Buddhism can be a complicated religion to explain in terms of history for a few reasons. It’s incredibly old, originating somewhere in the range of 500 years BCE, or Before the Common Era. Even before this though, Buddhism has roots in a variety of belief sets that parallel what is now known as Jainism. India put its main focus on tradition, based on texts called the Vedas, which were ancient Sanskrit texts which informed their beliefs and made up a foundation for the Hinduism faith. There was a bit of division, as a man named Siddhartha Gautama began to teach a shift from this normal way of being, based on discipline and abstaining from indulgences. See, he was a bit sheltered, and as he discovered more about the world, he began to teach on the lessons he’s learned.
There were a people typically called Sramanas, who were religious leaders, though these Sramanas would focus on very different things, such as some focusing on non-violence or some focusing on vegetarianism. Siddhartha Gautama was one of these Sramanas, but didn’t teach the sort of extreme discipline that others might have been teaching, he instead taught a middle way, eventually becoming fully formed as what is now known as the Eightfold Path, eight practices that he taught would lead to liberation, or as he called it, nirvana.
He was later given the title of Gautama Buddha, though Buddha is a title that many other people have been given, many times long after they’ve passed. Before we dive into these eight practices to achieve enlightenment, let’s zoom out at look at the four core beliefs of Buddhism, called the Four Noble Truths, which Siddhartha discovered as he began to see more about the real world outside of his sheltered life. The first truth is that suffering exists, it is birth, it is aging, it is illness and death.
Pain is everywhere. The second truth acknowledges the origin of this pain, that there is a craving for this pain, such as a craving for sensual pleasures, craving material goods, we desire even though we know it is painful. The third truth is the end of suffering, it is that this craving can be stopped and you can be free from it. The fourth truth is how to be rid of this suffering, which points to the noble eightfold path, the eight practices that can help to end this cycle of pain and suffering. Let’s look at what these eight practices are in the Eightfold Path. It begins with the Right View, meaning that our actions have consequences, death is not the end, and there are consequences after death. Buddhism focuses on a cycle of rebirth, called samsara.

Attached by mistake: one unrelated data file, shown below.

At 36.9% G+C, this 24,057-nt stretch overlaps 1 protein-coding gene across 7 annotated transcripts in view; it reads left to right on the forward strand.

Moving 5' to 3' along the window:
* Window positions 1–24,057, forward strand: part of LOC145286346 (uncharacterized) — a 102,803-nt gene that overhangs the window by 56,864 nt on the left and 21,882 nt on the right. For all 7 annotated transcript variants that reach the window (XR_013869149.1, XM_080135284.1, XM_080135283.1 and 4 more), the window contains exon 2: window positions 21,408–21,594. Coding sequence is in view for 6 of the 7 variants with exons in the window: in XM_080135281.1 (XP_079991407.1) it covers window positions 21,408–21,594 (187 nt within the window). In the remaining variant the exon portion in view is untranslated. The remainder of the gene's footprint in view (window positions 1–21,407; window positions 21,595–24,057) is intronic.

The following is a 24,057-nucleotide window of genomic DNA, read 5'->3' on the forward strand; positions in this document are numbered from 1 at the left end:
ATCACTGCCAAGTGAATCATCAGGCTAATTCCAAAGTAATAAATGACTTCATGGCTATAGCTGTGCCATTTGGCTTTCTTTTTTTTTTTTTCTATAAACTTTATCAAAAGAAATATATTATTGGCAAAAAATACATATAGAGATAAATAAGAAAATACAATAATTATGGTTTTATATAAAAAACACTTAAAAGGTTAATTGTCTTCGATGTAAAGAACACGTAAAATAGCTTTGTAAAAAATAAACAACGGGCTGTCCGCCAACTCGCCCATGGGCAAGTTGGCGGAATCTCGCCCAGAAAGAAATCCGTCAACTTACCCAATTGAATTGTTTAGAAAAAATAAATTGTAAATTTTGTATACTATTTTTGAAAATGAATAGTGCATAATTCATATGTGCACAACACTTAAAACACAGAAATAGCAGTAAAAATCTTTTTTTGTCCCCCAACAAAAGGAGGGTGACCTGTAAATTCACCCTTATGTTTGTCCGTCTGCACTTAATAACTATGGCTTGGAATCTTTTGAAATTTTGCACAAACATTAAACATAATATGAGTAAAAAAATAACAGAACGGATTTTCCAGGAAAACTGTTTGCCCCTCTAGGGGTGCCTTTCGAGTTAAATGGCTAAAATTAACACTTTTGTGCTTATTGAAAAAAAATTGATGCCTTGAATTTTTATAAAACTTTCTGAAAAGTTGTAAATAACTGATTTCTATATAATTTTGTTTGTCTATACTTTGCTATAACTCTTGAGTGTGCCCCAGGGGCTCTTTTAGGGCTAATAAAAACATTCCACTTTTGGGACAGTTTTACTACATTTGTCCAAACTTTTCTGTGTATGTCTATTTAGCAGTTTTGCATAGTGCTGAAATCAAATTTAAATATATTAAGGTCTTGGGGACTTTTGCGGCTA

This cycle of rebirth is painful, which is why people want to eventually earn liberation from the cycle. They believe this reincarnation might put you into another human body or perhaps an animal or even a spirit, there are many ways you might return to this Earth. The second practice is the Right Resolve, to give up the world and live your life in dedication to following this path. You should focus on loving others, abstinence from sensuality, and a life of compassion. The third practice is Right Speech. Don’t lie, don’t be rude, no gossiping. Right Conduct means not to injure or kill others, not taking what’s not yours, and no material desires, including sexual acts. The fifth practice is the Right Livelihood, that you would possess only what is essential to sustain life. How you make a living should also be ethical and compassionate.
Number six is Right Effort, that you should foresee your mental state and stop impure and negative thoughts, which includes ill will towards others, worry, and doubt. You want to focus on meditating and focusing on stopping these thoughts before they arise. Right Mindfulness follows. Not only preemptively stop negative thoughts, but focus on what you are thinking. Be always aware of your thoughts and actions, try to be aware of reality and your own impermanence. The eighth practice is Right Concentration, or called Right Samadhi, is a culmination of the other traits. You have lived your life morally, been in the right mindset, able to stop negative thoughts and focus fully, resulting in a very powerful state of meditation. By acknowledging the four noble truths and following the eightfold path, there is a state called nirvana, which results at the end of your constant rebirth and the pain that comes with it.